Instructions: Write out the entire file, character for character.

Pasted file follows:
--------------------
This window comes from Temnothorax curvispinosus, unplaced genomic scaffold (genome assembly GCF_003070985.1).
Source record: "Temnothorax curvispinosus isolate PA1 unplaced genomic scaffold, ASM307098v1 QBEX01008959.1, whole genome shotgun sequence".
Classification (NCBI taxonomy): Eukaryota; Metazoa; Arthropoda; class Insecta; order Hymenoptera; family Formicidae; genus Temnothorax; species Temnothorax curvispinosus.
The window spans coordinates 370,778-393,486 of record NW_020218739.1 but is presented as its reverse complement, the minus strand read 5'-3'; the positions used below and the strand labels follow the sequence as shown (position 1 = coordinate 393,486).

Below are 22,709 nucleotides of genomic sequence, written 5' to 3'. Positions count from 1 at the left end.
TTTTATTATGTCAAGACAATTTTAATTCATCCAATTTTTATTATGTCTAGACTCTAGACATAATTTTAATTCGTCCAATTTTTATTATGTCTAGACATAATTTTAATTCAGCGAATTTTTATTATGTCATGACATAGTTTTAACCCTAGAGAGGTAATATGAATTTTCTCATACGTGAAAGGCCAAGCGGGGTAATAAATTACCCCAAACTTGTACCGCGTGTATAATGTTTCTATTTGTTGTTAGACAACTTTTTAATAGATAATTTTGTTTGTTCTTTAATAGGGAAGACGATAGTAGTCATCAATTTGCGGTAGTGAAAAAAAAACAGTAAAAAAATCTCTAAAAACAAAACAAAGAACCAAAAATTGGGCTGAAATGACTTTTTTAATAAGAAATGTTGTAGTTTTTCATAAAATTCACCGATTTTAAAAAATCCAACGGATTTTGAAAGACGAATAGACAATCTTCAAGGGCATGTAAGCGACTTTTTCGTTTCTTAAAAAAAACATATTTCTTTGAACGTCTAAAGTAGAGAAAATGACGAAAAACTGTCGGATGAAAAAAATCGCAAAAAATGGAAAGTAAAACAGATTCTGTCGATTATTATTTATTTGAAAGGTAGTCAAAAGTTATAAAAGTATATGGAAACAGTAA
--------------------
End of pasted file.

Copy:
This window comes from Temnothorax curvispinosus, unplaced genomic scaffold (genome assembly GCF_003070985.1).
Source record: "Temnothorax curvispinosus isolate PA1 unplaced genomic scaffold, ASM307098v1 QBEX01008959.1, whole genome shotgun sequence".
Classification (NCBI taxonomy): Eukaryota; Metazoa; Arthropoda; class Insecta; order Hymenoptera; family Formicidae; genus Temnothorax; species Temnothorax curvispinosus.
The window spans coordinates 370,778-393,486 of record NW_020218739.1 but is presented as its reverse complement, the minus strand read 5'-3'; the positions used below and the strand labels follow the sequence as shown (position 1 = coordinate 393,486).

Below are 22,709 nucleotides of genomic sequence, written 5' to 3'. Positions count from 1 at the left end.
TTTTATTATGTCAAGACAATTTTAATTCATCCAATTTTTATTATGTCTAGACTCTAGACATAATTTTAATTCGTCCAATTTTTATTATGTCTAGACATAATTTTAATTCAGCGAATTTTTATTATGTCATGACATAGTTTTAACCCTAGAGAGGTAATATGAATTTTCTCATACGTGAAAGGCCAAGCGGGGTAATAAATTACCCCAAACTTGTACCGCGTGTATAATGTTTCTATTTGTTGTTAGACAACTTTTTAATAGATAATTTTGTTTGTTCTTTAATAGGGAAGACGATAGTAGTCATCAATTTGCGGTAGTGAAAAAAAAACAGTAAAAAAATCTCTAAAAACAAAACAAAGAACCAAAAATTGGGCTGAAATGACTTTTTTAATAAGAAATGTTGTAGTTTTTCATAAAATTCACCGATTTTAAAAAATCCAACGGATTTTGAAAGACGAATAGACAATCTTCAAGGGCATGTAAGCGACTTTTTCGTTTCTTAAAAAAAACATATTTCTTTGAACGTCTAAAGTAGAGAAAATGACGAAAAACTGTCGGATGAAAAAAATCGCAAAAAATGGAAAGTAAAACAGATTCTGTCGATTATTATTTATTTGAAAGGTAGTCAAAAGTTATAAAAGTATATGGAAACAGTAA